Agrarian Reform In Brazil Case Study

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Report and analyze the article in regard to the implications of Agrarian reform and land distribution in Brazil. …show more content…
But the abundance and availability of cheap money along with the promotion of soybean have generated large surpluses for export. Consequently all these factors associated have led to the absorption of rural small holdings by medium and large properties: in fact, soybean cultivation requires large areas of cultivable lands, in addition the availability of credit facilitated the acquisition of larger areas. Therefore one, who owned more land, received more credit and more land he could buy in return. The overall economy grew strongly and in such a short time the country has rapidly urbanized and industrialized, without having to democratize without landownership or develop domestic market in rural areas. The proposed land reform has vanished as a crisis, and the distribution of land and income concentration has remained intact. Even at the dawn of a new century, Brazil has not yet found a solution to the agrarian problem which dates back to the 16th century. As indicated by www.planalto.gov.br retrieved on August 9th …show more content…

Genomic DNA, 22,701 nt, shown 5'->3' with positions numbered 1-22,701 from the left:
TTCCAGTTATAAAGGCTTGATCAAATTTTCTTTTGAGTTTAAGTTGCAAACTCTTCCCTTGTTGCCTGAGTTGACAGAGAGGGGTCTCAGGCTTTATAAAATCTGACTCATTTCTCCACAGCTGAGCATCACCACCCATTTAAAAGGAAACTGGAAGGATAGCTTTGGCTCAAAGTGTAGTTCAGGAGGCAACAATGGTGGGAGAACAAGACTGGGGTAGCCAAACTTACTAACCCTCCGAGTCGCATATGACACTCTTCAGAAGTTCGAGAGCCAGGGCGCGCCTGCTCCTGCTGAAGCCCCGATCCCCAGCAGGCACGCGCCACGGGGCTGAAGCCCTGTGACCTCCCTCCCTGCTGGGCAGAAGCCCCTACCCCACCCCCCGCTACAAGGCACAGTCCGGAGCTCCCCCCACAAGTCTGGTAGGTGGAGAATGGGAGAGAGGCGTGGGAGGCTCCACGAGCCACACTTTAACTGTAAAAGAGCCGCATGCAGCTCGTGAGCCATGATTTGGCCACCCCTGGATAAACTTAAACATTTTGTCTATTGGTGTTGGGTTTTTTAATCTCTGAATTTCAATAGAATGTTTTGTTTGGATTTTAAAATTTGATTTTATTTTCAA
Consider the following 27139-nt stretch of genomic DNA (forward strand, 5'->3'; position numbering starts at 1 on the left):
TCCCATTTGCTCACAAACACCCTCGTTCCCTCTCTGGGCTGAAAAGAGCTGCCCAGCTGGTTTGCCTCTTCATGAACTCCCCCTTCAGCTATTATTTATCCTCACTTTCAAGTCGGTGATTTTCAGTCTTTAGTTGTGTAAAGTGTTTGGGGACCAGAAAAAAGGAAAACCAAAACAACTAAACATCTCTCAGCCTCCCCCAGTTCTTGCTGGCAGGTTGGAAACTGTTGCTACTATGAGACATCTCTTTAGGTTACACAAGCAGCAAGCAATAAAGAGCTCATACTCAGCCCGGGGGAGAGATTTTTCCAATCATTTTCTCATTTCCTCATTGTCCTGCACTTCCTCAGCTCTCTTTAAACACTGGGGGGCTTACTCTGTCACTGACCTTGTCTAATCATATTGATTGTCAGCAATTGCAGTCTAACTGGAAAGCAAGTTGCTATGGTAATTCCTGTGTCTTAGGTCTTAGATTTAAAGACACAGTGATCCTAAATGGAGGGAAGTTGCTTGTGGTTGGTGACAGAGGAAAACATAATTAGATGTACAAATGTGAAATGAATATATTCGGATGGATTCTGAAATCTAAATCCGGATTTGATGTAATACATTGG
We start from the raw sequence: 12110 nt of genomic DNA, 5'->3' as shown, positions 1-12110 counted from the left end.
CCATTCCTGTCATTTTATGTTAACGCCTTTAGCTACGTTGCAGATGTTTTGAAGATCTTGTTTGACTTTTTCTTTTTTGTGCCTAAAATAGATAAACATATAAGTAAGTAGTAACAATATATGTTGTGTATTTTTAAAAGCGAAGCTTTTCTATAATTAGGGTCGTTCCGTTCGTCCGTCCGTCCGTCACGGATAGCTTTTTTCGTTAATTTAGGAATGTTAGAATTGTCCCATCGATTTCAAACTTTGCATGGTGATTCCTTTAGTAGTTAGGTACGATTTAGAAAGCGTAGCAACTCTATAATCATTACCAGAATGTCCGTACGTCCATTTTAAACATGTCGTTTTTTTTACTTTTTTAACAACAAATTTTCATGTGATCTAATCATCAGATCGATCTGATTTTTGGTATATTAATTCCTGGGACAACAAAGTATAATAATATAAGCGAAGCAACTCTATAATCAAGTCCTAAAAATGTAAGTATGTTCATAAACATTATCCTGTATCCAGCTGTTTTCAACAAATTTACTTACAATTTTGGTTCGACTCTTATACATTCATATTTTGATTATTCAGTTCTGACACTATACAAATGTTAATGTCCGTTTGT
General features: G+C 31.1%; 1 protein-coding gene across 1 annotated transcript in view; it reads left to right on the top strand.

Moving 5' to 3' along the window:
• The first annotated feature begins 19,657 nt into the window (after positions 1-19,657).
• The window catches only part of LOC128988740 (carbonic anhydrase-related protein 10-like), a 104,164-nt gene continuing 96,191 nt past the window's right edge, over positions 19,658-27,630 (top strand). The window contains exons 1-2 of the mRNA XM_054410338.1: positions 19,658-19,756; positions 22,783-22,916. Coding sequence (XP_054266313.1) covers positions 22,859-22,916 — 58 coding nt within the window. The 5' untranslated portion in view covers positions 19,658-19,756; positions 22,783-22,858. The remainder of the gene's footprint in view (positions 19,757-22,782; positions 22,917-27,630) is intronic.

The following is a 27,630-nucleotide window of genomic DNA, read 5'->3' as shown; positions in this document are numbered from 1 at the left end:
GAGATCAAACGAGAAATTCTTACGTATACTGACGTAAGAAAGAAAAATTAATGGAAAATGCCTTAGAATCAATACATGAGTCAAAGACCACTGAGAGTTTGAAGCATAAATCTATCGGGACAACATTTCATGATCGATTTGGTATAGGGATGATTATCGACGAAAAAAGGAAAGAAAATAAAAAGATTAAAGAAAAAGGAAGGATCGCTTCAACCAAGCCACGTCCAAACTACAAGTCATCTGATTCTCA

In effect the meager changes made at the high concentration of ownership land since the mid-century have created in the early 80s conflicts over landownership that intensified in the northern part of the country. This situation resulted in the creation of the Special Ministry for Property Issues, which has managed during the 1964-84 periods to resettle per year an average of 6,000 families. As indicated in www.fao.org only 3.4 million expropriation were made for the past three years and account globally for less than 2% of the area needed to settle all the landless families. In 1985, the government of President José Sarney prepared the National Agrarian Reform Plan that was authorized in the Land Statute. The plan's goals were extremely ambitious: the resettlement of 1,400,000 families over a five-year period. However, the five-year plan succeeded in resettling only about 90,000 families. In the 1980s, the organized social movements defending agrarian reform made a great deal of progress and the state agencies responsible for landed property issues grew in size and strength. Almost every Brazilian state had such an agency and, overall, state-level measures benefited almost as many families as did those of the federal government.

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